The baby starts to cry in the other room. I turn to Sarah. She’s still standing there with a hand on her hip, staring at me, smoking.

“You need to take care of that,” she says.

I move toward the boy’s bedroom to see what’s wrong, and as I shimmy by her she repeats, “You need to get a job.”

- -- -

I can’t find a job. I wake up, and just like that, my temples begin to pound. Sarah keeps cursing me because she doesn’t understand. I know why she’s mad though, because she can’t afford to feed the three of us much longer. It’s funny how I get out of prison and no one will hire me but I’m expected to stay righteous. Real funny. But I am trying hard to get a job. I’ve gone to every factory in the city and they all say they’ll call if something comes up. Bullshit. Nobody’s calling. The table’s covered with newspapers full of job listings that I’ve circled in black marker. Pretty soon I’ll have to apply at fast-food restaurants. The thought of feeding that grease forty hours a week to fat America almost makes me vomit my Ramen Noodles. Just three years ago I was writing a column about movies and books for a local newspaper, but those bastards won’t take me back. They’re actually afraid of me, like they’ve never reached the snapping point before.

Sarah left with our son to visit a friend for the afternoon so I sit on the porch, gaze out the window, and light a joint. Sarah’s cheap weed. A man needs a break now and then. Even through the marijuana smoke I can smell her cigarettes. It sticks to the furniture and the clothes and the insides of my nostrils.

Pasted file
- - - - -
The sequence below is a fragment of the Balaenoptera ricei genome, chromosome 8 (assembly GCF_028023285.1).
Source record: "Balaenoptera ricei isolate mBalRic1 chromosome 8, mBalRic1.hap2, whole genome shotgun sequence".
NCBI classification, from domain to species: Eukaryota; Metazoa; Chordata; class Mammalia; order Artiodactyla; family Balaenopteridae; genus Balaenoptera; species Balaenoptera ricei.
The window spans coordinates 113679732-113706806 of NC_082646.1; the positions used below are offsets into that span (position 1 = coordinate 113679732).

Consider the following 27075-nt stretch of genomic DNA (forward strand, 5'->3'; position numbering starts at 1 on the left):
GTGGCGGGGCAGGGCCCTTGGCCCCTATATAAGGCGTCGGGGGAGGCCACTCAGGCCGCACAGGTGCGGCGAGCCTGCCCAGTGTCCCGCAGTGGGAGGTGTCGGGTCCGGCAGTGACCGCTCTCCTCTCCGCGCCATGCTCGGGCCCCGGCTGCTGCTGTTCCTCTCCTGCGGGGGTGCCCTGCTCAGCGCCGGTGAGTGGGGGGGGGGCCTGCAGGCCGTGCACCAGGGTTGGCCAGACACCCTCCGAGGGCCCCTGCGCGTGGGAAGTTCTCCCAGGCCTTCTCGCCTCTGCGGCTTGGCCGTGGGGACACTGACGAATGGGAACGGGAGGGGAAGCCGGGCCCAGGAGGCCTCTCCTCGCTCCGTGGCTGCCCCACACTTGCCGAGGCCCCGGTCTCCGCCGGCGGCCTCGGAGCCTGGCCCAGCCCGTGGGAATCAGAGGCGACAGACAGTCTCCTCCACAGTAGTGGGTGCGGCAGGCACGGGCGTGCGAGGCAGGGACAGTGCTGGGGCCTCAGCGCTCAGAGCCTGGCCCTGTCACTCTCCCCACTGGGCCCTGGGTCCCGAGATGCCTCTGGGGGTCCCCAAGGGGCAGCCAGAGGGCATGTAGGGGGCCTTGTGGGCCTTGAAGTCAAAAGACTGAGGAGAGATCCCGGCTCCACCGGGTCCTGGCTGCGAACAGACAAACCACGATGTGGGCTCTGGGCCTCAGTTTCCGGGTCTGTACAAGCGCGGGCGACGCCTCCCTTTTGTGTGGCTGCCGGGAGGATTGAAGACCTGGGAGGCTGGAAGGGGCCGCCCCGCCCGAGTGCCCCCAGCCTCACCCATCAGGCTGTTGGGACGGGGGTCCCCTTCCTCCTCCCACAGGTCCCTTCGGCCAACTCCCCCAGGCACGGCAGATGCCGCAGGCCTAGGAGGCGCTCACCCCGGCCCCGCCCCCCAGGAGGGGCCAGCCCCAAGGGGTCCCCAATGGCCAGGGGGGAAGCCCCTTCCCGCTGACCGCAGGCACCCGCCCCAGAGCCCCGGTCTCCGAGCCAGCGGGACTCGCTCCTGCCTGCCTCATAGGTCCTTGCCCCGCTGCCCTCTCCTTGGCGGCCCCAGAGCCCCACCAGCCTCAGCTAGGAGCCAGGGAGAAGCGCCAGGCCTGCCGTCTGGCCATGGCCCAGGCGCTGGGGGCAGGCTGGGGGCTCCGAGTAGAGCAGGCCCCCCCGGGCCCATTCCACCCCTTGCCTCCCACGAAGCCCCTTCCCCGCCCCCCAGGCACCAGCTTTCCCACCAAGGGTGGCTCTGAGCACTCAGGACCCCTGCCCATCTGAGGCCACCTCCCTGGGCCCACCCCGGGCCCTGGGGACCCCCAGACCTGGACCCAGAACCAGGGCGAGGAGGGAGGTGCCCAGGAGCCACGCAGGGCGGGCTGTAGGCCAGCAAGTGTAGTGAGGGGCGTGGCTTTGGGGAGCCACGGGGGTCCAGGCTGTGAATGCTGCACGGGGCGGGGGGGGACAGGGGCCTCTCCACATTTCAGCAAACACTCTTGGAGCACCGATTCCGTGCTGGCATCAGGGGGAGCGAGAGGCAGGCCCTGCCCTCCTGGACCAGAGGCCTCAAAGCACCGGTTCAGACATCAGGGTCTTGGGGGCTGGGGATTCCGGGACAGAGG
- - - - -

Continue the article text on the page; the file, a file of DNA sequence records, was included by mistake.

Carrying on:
I watch the first snow of the year through my reflection, like a ghost trapped in the window. The road starts to glaze. Cars drive by and slow down to keep from skidding. I see the blind lady standing outside her front door, across the street with a handful of mail, her cold ears blending in with the red door, the collar on her coat up around her chin. Jesus, I think, is the mail really that important? I blow smoke and look at my watch. The neighbor that reads to her is ten-minutes late. I feel bad for the old lady. She’s so skinny, barely filling her coat—she must be freezing out there. I put the joint out, run a hand through my hair, and pace while watching her. She looks like she’s peering down both sides of the street, but I know she can’t see, it has something to do with hearing. Her neighbor must’ve got held up at work. Five more minutes pass. My conscience gets to me, I can’t just let her stand out there and freeze like this, damn it, so I put on my stocking-cap and boots and tread out into the snow. It’s falling harder now, and the breeze goes right through my jacket. As I cross the street I look to see if her neighbor’s car is coming, but the road is completely void. She keeps her chin tilted up and cocks an ear at me. Gray storm clouds reflect in her sunglasses.